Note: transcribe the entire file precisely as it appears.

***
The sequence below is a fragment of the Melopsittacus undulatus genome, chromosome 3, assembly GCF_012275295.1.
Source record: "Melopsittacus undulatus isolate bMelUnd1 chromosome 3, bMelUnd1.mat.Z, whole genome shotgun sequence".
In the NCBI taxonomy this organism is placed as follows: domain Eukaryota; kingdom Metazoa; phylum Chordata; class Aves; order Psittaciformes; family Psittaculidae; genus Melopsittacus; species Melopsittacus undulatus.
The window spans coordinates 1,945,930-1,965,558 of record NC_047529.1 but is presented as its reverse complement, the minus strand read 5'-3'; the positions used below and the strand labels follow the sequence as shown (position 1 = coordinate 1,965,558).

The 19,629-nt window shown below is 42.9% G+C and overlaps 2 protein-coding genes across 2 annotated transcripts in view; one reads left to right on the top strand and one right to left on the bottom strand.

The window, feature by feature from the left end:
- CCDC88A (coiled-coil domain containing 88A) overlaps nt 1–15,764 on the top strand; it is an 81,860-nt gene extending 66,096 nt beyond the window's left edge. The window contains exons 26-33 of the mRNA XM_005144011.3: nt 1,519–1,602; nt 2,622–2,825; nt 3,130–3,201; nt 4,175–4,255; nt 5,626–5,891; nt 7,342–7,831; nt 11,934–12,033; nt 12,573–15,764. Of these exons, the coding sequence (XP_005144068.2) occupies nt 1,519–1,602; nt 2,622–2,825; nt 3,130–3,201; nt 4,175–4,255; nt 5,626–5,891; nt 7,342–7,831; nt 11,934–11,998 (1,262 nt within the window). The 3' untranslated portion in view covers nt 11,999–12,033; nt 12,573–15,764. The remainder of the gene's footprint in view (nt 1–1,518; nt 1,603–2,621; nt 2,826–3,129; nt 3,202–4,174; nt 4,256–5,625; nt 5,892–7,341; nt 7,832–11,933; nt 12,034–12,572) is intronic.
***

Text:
The sequence below is a fragment of the Melopsittacus undulatus genome, chromosome 3, assembly GCF_012275295.1.
Source record: "Melopsittacus undulatus isolate bMelUnd1 chromosome 3, bMelUnd1.mat.Z, whole genome shotgun sequence".
In the NCBI taxonomy this organism is placed as follows: domain Eukaryota; kingdom Metazoa; phylum Chordata; class Aves; order Psittaciformes; family Psittaculidae; genus Melopsittacus; species Melopsittacus undulatus.
The window spans coordinates 1,945,930-1,965,558 of record NC_047529.1 but is presented as its reverse complement, the minus strand read 5'-3'; the positions used below and the strand labels follow the sequence as shown (position 1 = coordinate 1,965,558).

The 19,629-nt window shown below is 42.9% G+C and overlaps 2 protein-coding genes across 2 annotated transcripts in view; one reads left to right on the top strand and one right to left on the bottom strand.

The window, feature by feature from the left end:
- CCDC88A (coiled-coil domain containing 88A) overlaps nt 1–15,764 on the top strand; it is an 81,860-nt gene extending 66,096 nt beyond the window's left edge. The window contains exons 26-33 of the mRNA XM_005144011.3: nt 1,519–1,602; nt 2,622–2,825; nt 3,130–3,201; nt 4,175–4,255; nt 5,626–5,891; nt 7,342–7,831; nt 11,934–12,033; nt 12,573–15,764. Of these exons, the coding sequence (XP_005144068.2) occupies nt 1,519–1,602; nt 2,622–2,825; nt 3,130–3,201; nt 4,175–4,255; nt 5,626–5,891; nt 7,342–7,831; nt 11,934–11,998 (1,262 nt within the window). The 3' untranslated portion in view covers nt 11,999–12,033; nt 12,573–15,764. The remainder of the gene's footprint in view (nt 1–1,518; nt 1,603–2,621; nt 2,826–3,129; nt 3,202–4,174; nt 4,256–5,625; nt 5,892–7,341; nt 7,832–11,933; nt 12,034–12,572) is intronic.